We're often a bit hesitant about poetry in Christian songs. If you're like me, our post-modern flavoured education has taught us that truth in art and poetry lies in our individual experience and what we choose to believe its saying. And so we've often steered away from the poetic and towards the concrete in our Christian songwriting - in fear that these precious and timeless truths we're trying to share might be obscured or misunderstood.
But this is not necessarily the case with poetry. Good poetry can actually help us perceive the truth that often lives "between the lines"*, and require us to place ourselves in the picture and apply it to our lives.
This is the gift of Caroline Cobb's album. Her lyric writing is clearly tethered to scriptural truths - you can always see the passages she's drawing from, and she shows a real concern to not just pop in scriptural references, but to convey the overall intent and meaning of the passages and books they come from. But at the same time, she does this with metaphors and word plays that require you to 'flesh out" the truth.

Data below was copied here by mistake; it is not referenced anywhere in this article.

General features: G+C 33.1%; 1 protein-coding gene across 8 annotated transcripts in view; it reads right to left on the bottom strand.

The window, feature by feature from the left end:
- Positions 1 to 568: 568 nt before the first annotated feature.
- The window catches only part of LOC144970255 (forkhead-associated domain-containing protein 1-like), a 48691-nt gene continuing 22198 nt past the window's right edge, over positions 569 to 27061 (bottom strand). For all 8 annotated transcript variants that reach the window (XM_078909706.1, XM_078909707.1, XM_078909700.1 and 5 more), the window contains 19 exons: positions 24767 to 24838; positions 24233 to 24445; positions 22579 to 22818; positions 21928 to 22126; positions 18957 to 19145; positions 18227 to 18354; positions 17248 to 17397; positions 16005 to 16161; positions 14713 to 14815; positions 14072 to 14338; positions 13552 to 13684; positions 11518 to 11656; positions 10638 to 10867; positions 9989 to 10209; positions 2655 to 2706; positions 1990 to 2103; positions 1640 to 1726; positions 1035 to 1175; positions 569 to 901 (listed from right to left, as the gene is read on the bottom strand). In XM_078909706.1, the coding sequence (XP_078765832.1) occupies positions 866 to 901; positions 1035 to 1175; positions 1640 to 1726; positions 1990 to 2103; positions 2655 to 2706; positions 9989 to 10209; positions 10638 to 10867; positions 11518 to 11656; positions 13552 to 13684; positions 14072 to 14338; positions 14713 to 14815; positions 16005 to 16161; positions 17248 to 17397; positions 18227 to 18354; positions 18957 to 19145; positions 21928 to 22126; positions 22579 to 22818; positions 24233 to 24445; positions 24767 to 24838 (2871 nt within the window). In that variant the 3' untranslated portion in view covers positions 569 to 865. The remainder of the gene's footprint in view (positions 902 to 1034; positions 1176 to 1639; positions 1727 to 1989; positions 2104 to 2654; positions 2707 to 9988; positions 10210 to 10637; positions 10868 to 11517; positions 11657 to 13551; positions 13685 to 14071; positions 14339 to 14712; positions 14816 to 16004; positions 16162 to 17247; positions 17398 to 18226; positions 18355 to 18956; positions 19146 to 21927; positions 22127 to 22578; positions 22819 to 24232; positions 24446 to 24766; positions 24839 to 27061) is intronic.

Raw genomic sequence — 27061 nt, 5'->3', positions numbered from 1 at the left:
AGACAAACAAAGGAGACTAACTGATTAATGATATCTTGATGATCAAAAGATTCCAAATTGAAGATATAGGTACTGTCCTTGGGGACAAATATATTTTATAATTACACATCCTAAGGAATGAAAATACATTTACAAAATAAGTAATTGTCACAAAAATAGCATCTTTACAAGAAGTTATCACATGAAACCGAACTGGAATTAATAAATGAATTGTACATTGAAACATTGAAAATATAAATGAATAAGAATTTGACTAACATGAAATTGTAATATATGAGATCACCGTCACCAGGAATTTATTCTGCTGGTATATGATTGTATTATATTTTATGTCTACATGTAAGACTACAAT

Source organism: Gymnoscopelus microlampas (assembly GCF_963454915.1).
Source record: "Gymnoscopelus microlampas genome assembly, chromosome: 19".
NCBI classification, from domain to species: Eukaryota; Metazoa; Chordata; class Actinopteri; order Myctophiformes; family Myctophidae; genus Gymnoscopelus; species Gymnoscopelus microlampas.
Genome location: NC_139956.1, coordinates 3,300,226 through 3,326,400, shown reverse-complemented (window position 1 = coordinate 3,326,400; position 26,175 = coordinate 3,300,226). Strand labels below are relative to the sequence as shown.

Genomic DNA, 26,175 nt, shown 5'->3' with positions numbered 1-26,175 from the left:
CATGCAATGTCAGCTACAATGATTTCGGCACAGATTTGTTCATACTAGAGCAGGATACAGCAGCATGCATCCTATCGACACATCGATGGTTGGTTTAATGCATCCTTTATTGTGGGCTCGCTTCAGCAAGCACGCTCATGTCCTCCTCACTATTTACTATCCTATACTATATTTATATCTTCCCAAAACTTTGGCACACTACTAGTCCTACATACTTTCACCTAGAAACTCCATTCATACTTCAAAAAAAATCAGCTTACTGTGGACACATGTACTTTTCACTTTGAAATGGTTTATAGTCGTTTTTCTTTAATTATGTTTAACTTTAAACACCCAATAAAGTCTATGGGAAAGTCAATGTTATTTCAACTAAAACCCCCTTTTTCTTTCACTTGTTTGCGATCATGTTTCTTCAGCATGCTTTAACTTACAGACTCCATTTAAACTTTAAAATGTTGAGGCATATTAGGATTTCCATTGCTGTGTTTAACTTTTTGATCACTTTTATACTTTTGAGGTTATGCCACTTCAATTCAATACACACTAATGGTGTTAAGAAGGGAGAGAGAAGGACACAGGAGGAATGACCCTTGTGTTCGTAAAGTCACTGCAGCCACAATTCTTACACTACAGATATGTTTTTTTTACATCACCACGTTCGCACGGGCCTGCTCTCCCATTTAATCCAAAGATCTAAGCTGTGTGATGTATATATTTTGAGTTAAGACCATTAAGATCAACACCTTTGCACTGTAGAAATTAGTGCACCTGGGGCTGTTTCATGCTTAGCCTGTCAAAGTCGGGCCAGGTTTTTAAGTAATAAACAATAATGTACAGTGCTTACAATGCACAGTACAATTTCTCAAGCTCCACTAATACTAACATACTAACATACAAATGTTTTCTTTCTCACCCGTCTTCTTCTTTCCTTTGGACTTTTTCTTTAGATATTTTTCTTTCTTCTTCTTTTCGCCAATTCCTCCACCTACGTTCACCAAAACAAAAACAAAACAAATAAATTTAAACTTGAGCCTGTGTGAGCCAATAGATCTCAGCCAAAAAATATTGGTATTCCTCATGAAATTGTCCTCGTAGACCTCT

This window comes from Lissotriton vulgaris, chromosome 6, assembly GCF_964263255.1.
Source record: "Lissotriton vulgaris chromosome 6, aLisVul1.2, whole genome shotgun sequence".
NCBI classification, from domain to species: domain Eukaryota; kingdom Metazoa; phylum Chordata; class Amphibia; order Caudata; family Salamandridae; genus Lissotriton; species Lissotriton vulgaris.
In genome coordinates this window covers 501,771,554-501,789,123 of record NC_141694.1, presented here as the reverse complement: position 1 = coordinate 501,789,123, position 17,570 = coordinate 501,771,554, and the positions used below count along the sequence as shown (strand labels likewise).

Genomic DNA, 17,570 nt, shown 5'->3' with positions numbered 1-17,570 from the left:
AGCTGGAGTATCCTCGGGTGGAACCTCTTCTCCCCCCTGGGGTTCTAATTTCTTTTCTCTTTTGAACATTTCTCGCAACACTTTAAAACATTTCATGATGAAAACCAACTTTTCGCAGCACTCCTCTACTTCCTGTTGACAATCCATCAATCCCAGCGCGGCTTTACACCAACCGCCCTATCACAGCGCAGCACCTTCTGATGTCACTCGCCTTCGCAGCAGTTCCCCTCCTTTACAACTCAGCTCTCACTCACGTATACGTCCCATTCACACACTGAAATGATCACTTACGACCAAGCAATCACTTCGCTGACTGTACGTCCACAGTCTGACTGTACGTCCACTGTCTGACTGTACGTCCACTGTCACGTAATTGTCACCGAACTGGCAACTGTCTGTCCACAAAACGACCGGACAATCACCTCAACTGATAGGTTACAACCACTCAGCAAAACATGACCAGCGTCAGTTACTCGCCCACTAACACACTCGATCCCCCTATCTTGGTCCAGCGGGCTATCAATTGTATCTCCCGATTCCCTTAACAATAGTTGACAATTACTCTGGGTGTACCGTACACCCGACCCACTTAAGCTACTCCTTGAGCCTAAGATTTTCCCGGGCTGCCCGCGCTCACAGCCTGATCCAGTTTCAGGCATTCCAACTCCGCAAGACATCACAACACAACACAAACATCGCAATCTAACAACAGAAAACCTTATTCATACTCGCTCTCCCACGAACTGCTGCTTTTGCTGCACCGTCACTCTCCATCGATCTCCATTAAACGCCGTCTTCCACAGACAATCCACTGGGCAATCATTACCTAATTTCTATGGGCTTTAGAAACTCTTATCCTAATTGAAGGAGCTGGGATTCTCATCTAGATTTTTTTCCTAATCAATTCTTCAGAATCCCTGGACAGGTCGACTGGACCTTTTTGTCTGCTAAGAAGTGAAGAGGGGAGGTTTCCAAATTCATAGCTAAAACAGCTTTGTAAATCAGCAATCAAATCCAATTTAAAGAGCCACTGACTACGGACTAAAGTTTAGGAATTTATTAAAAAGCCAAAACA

In telling the story of the two sons in Luke 15, she succinctly encapsulates the issue with both these sons with the phrase...
...and in doing so, invites - almost forces - us to see that same way that we so often treat our Father God.
Probably my favourite song is the opening track "There Is A Mountain". There's not much that is harder for our self-centred , fallen souls to grasp than the upside-down good news of the Kingdom of God. But by skilfully building scriptural image upon image, Cobb helps us ponder and yearn for this intangible reality.
While most of the songs don't immediately lend themselves towards congregational singing (an exception being "Emmanuel"...worth checking out for Christmas), I can see a really helpful place for many of them as items, and particularly in an outreach setting. When people are exploring the truths and claims of Christ, its often not the objective 'facts' of Christianity that are barriers or hurdles for them, but how these facts intersect with the played out reality of their lives. And so songs like "All Is Vanity" could really serve to draw people into this deeper, embodied contemplation of these truths.
* JKA Smith's recent talk at the Art House, Nashville really helpfully explores this concept.